Ontario Human Rights Code protection for law firm partners

November 19th, 2015 by

By Michelle Stephenson

In Swain v. MBM Intellectual Property Law LLP, the applicant, Dr. Margaret Swain, brought an application under Ontario’s Human Rights Code (the “Code”) against the law firm of which she was a founding partner. Swain alleged that the law firm, MBM, had discriminated against her with respect to employment and contract on the protected grounds of gender, family status, and perceived disability.

Swain was one of four lawyers who founded MBM in 1996, and went on to become the Managing Partner of their Vancouver office. She was an equity partner in the firm, and played a crucial role in its establishment and growth. Swain began negotiating her removal from the firm in 2011, which took place over the following two years.

She alleged that as early as December 2010 she was the victim of rumours in the workplace including that she had mental illnesses which impacted her work and relationships, and that she was given special treatment due to her prior marriage to another managing partner. Additionally, she alleged that throughout the process of her removal from the firm, she was discriminated against, as her treatment was effected by consideration of various prohibited grounds under the Code.

The respondents to the application, MDM and two of its managing partners, opposed it on multiple grounds, including that the Human Rights Tribunal did not have jurisdiction because there was no employment relationship between the parties, nor was the applicant being prevented from entering into a contract.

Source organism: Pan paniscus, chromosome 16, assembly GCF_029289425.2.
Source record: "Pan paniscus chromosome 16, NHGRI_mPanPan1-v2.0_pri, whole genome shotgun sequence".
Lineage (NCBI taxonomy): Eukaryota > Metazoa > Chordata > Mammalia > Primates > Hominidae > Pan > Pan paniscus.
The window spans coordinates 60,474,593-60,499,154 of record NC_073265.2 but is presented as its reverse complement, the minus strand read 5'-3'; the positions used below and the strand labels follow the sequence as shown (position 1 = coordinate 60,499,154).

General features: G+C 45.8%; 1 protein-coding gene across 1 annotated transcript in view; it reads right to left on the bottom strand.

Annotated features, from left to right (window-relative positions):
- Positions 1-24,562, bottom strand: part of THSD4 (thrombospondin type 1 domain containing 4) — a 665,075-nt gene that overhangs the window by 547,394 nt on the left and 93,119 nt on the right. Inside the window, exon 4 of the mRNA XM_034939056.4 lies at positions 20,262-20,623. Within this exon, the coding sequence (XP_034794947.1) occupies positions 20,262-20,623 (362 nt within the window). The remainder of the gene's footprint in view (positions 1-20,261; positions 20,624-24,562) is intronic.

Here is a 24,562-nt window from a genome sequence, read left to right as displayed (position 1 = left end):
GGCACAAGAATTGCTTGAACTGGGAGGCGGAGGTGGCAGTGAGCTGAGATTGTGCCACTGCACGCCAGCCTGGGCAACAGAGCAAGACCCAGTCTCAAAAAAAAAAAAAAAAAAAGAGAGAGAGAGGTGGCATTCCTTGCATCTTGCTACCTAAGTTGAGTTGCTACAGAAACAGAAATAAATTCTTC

The respondents’ first argument pointed to the last year’s Supreme Court of Canada decision in McCormick v. Faskens Martineau DuMoulin LLP, which stated that McCormick was not protected under British Columbia’s human rights legislation, because she was a partner and therefore not an “employee” of the firm.

In Swain’s case however, the tribunal noted that Ontario’s legislation is broader than that in BC. Specifically, rather than protection applying to “employees,” under Ontario’s Code, the right provided is to equal treatment “with respect to employment.” While this was noted by the tribunal, it was stated that it was not necessary to decide whether Swain specifically was protected under this broader legislative wording, because she was protected from discrimination under the area of contract. Nevertheless, the Tribunal pointed out that human rights legislation is to be interpreted broadly and protection has recently been found in more than just traditional employer-employee relationships. Going forward, it will be interesting to see how this analysis is developed in future applications involving partnerships.

MDM had also argued that, because they were not in the process of entering into a contract and Swain was not prevented from doing so due to discrimination,  the right to “contract on equal terms” was not engaged. However, the Tribunal held that this right is not only present at the formation and termination of a contract, but extends throughout its life. It was once more emphasized that this legislation is to be interpreted liberally, and this protected realm should include the enjoyment of benefits through performance of an existing contract, in this case Swain’s partnership agreement with the other members of the firm.

This is a particularly interesting application of the Code, because it makes the analysis of whether a complaint fits into the employment sphere somewhat unnecessary. While in this case the contract at hand was a partnership agreement, most relationships in the workplace are contractual in nature and it will be interesting to see if, following this decision, more and more human rights complaints in the workplace allege discrimination in the contractual sphere rather than the arguably narrower sphere of employment.

The final argument of the respondents was that this application should be deferred or dismissed altogether due to a concurrent civil claim by Swain, based on the same facts. While the claim was not dismissed, as the civil claim was for breach of fiduciary duties and did not rely on the Code, the Tribunal opted to defer this application until the civil action was resolved, to avoid inconsistent findings and reduce the strain on the parties.


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